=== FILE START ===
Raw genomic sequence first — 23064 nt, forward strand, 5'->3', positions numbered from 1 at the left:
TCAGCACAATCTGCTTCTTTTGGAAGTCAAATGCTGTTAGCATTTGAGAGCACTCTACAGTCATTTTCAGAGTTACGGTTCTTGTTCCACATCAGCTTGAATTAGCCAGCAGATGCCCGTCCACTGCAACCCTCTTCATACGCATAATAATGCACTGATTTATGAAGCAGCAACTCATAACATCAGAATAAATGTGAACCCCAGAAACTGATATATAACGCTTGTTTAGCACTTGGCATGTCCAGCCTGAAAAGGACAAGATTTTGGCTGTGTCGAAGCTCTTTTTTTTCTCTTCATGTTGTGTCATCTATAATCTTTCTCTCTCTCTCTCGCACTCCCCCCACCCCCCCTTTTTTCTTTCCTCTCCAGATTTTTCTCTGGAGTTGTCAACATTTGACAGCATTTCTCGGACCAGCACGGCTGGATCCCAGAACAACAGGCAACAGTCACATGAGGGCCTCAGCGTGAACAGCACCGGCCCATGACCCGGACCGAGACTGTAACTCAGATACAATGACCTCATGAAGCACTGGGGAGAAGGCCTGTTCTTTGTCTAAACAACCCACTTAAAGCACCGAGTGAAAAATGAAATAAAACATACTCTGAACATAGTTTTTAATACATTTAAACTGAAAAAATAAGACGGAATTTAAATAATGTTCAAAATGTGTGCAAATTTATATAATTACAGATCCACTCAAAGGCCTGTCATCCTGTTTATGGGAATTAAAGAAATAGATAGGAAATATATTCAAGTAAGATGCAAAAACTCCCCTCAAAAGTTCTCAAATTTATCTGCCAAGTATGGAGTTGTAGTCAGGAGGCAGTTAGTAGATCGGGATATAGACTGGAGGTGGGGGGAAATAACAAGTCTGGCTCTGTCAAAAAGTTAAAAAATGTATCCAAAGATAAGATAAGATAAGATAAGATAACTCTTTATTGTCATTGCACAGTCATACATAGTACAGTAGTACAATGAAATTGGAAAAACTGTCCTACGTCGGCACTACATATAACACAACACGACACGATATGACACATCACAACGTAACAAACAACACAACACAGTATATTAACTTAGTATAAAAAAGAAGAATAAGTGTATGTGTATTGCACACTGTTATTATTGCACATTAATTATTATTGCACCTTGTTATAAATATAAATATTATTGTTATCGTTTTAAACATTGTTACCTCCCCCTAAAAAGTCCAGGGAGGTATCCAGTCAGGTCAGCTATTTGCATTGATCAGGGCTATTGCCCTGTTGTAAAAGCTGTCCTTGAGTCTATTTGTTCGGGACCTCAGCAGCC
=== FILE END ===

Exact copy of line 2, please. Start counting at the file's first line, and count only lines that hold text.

TCAGCACAATCTGCTTCTTTTGGAAGTCAAATGCTGTTAGCATTTGAGAGCACTCTACAGTCATTTTCAGAGTTACGGTTCTTGTTCCACATCAGCTTGAATTAGCCAGCAGATGCCCGTCCACTGCAACCCTCTTCATACGCATAATAATGCACTGATTTATGAAGCAGCAACTCATAACATCAGAATAAATGTGAACCCCAGAAACTGATATATAACGCTTGTTTAGCACTTGGCATGTCCAGCCTGAAAAGGACAAGATTTTGGCTGTGTCGAAGCTCTTTTTTTTCTCTTCATGTTGTGTCATCTATAATCTTTCTCTCTCTCTCTCGCACTCCCCCCACCCCCCCTTTTTTCTTTCCTCTCCAGATTTTTCTCTGGAGTTGTCAACATTTGACAGCATTTCTCGGACCAGCACGGCTGGATCCCAGAACAACAGGCAACAGTCACATGAGGGCCTCAGCGTGAACAGCACCGGCCCATGACCCGGACCGAGACTGTAACTCAGATACAATGACCTCATGAAGCACTGGGGAGAAGGCCTGTTCTTTGTCTAAACAACCCACTTAAAGCACCGAGTGAAAAATGAAATAAAACATACTCTGAACATAGTTTTTAATACATTTAAACTGAAAAAATAAGACGGAATTTAAATAATGTTCAAAATGTGTGCAAATTTATATAATTACAGATCCACTCAAAGGCCTGTCATCCTGTTTATGGGAATTAAAGAAATAGATAGGAAATATATTCAAGTAAGATGCAAAAACTCCCCTCAAAAGTTCTCAAATTTATCTGCCAAGTATGGAGTTGTAGTCAGGAGGCAGTTAGTAGATCGGGATATAGACTGGAGGTGGGGGGAAATAACAAGTCTGGCTCTGTCAAAAAGTTAAAAAATGTATCCAAAGATAAGATAAGATAAGATAAGATAACTCTTTATTGTCATTGCACAGTCATACATAGTACAGTAGTACAATGAAATTGGAAAAACTGTCCTACGTCGGCACTACATATAACACAACACGACACGATATGACACATCACAACGTAACAAACAACACAACACAGTATATTAACTTAGTATAAAAAAGAAGAATAAGTGTATGTGTATTGCACACTGTTATTATTGCACATTAATTATTATTGCACCTTGTTATAAATATAAATATTATTGTTATCGTTTTAAACATTGTTACCTCCCCCTAAAAAGTCCAGGGAGGTATCCAGTCAGGTCAGCTATTTGCATTGATCAGGGCTATTGCCCTGTTGTAAAAGCTGTCCTTGAGTCTATTTGTTCGGGACCTCAGCAGCC